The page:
Hope that has been of some help.

        Like

  5. Life changes! I wrote 3 books about processing of wool, methods of testing of wool, yarns and fabrics in the USSR. Then I was a fabric cutter, a clerk, an accountant, a stock broker, a programmer, a system consultant in the USA. After retirement the best years started (writing, travel, time for loving people and yourself). Best to you!

    Like

    • Nice to know someone else who is familiar with wool processing. I am usually greeted with a blank expression, a shrug, or similar. I have not work internationally but have had my fair share of jobs and although I am still closer to sixty than anything else am finding time for traveling , relaxing and just enjoying life. Looking forward to more contact. All the best to you too.

      Like

  6. Thank you so much for stopping by at my blog. I hope you liked your visit.

    Such an inspiring about me, a big change in career, such a bold move and you are doing great n loving it. That is what matters. Glad to know you 🙂

    Cheers
    Aanchal

    Like

  7. HI, I have nominated you for the new Virtual Blog Tour. I was nominated by Wandering Iris. I just love your posts and your quirky sense of humour – for an Aussie of course.Anyway if you do accept there are four questions to answer.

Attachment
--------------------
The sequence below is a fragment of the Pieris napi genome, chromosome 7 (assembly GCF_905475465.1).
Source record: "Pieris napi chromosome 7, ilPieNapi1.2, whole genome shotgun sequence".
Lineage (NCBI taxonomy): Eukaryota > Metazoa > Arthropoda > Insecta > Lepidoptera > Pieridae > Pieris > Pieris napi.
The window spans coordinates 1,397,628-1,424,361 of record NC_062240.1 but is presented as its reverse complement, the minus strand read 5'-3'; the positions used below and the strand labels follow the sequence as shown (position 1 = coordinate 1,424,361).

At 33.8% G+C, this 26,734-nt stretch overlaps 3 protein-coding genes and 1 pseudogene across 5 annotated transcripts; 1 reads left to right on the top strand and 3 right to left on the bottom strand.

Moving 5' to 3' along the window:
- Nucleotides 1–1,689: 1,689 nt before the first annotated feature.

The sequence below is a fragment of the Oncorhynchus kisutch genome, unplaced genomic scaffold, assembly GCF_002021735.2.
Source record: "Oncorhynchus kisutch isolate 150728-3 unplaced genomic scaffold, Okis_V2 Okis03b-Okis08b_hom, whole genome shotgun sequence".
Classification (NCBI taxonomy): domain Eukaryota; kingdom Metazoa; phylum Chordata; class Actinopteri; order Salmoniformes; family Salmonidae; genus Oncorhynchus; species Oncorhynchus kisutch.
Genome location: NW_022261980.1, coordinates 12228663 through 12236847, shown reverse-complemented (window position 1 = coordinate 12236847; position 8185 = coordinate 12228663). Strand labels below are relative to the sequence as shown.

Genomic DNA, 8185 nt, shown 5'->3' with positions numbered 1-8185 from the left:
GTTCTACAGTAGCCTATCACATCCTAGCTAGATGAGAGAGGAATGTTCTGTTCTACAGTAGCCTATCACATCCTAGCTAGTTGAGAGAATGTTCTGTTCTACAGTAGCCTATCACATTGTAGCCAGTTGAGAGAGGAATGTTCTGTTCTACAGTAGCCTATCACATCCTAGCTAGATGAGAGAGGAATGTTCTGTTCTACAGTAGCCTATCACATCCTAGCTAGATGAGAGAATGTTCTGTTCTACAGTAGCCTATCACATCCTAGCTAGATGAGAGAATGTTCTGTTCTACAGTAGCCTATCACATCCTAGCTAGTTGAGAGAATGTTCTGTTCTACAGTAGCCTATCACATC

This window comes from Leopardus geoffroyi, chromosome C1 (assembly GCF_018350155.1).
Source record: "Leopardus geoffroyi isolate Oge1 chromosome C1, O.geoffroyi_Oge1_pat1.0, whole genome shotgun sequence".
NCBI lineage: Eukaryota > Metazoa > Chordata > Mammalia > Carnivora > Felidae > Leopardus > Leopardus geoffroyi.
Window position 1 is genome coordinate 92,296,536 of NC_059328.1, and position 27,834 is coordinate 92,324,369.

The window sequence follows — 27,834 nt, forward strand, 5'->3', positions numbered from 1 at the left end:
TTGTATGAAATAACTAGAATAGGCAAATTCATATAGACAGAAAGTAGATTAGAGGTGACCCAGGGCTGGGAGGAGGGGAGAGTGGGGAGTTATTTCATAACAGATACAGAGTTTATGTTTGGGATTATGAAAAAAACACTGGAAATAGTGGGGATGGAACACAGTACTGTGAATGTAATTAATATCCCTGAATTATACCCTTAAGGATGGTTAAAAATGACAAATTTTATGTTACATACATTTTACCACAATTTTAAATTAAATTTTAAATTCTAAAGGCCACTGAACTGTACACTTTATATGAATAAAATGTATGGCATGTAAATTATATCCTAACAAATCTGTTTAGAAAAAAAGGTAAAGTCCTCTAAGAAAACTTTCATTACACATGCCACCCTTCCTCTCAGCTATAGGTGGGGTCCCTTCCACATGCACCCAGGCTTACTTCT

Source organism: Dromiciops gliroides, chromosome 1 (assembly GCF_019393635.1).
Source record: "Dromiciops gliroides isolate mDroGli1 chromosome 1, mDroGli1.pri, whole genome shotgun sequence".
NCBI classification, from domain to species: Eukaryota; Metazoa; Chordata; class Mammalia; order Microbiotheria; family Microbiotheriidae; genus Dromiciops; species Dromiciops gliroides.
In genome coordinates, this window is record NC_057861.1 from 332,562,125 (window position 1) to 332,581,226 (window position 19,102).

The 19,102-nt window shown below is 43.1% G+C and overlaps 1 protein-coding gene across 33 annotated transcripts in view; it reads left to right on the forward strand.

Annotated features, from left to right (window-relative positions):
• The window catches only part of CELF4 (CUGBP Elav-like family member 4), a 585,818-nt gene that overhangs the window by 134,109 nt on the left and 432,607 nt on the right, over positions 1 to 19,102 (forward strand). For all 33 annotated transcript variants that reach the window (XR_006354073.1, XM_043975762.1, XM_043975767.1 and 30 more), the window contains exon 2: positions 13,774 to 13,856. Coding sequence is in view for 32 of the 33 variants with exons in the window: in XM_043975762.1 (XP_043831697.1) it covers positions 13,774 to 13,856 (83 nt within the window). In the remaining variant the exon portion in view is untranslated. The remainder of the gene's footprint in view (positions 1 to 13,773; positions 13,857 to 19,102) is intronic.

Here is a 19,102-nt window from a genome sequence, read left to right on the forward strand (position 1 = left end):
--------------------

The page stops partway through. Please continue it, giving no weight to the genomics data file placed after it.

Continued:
1. What am I working on at the moment?
    2. How does my work differ from others of it’s genre?
    3. Why do I write/create what I do?
    4. How does my writing/creating process work?
    I hope you will accept and your post is on August 4th.
    Cheers 😀

    Like

    • Hi Raewyn, this has come out of the blue, so it has taken a day or so to respond. Thank you for the nomination which I will gratefully accept. It may take me sometime to respond to the questions and I gather find others to pass it on to. Oh! I have just seen the deadline for my post///should be able to do it. In the middle of some study for work at the moment which would be nice to have completed by then. Cheers

      Like

    • Thank you for nominating me for the Very Inspiring Blogger Award. I never thought of my blog, as ‘inspiring’ and am therefore grateful to receive this award again.

      Like

  8. Pingback: Feeling Humbled and Awed | Dazzling Whimsy

  9. I like what you said about your wife. It brings a smile on my face. I always admire people like you who “dare” to made a big career change . It takes a lot of courage, I think.
    Thanks for visiting my blog. Have a great day.

    Like

    • Thank you…the comments were/are true. Without help I probably would not have made it. I did not complete high school And really only wanted to see if I could have survived at university…..which I did, then went back for seconds.

      Like

  10. Congratulations on making the big career change! Most people will not have the perseverance to muster enough courage to make such a big leap. Have a great week ahead.

    Like

Leave a Reply

Fill in your details below or click an icon to log in:

WordPress.com Logo

You are commenting using your WordPress.com account. Log Out / Change )

Twitter picture

You are commenting using your Twitter account. Log Out / Change )

Facebook photo

You are commenting using your Facebook account. Log Out / Change )

Google+ photo

You are commenting using your Google+ account. Log Out / Change )

Connecting to %s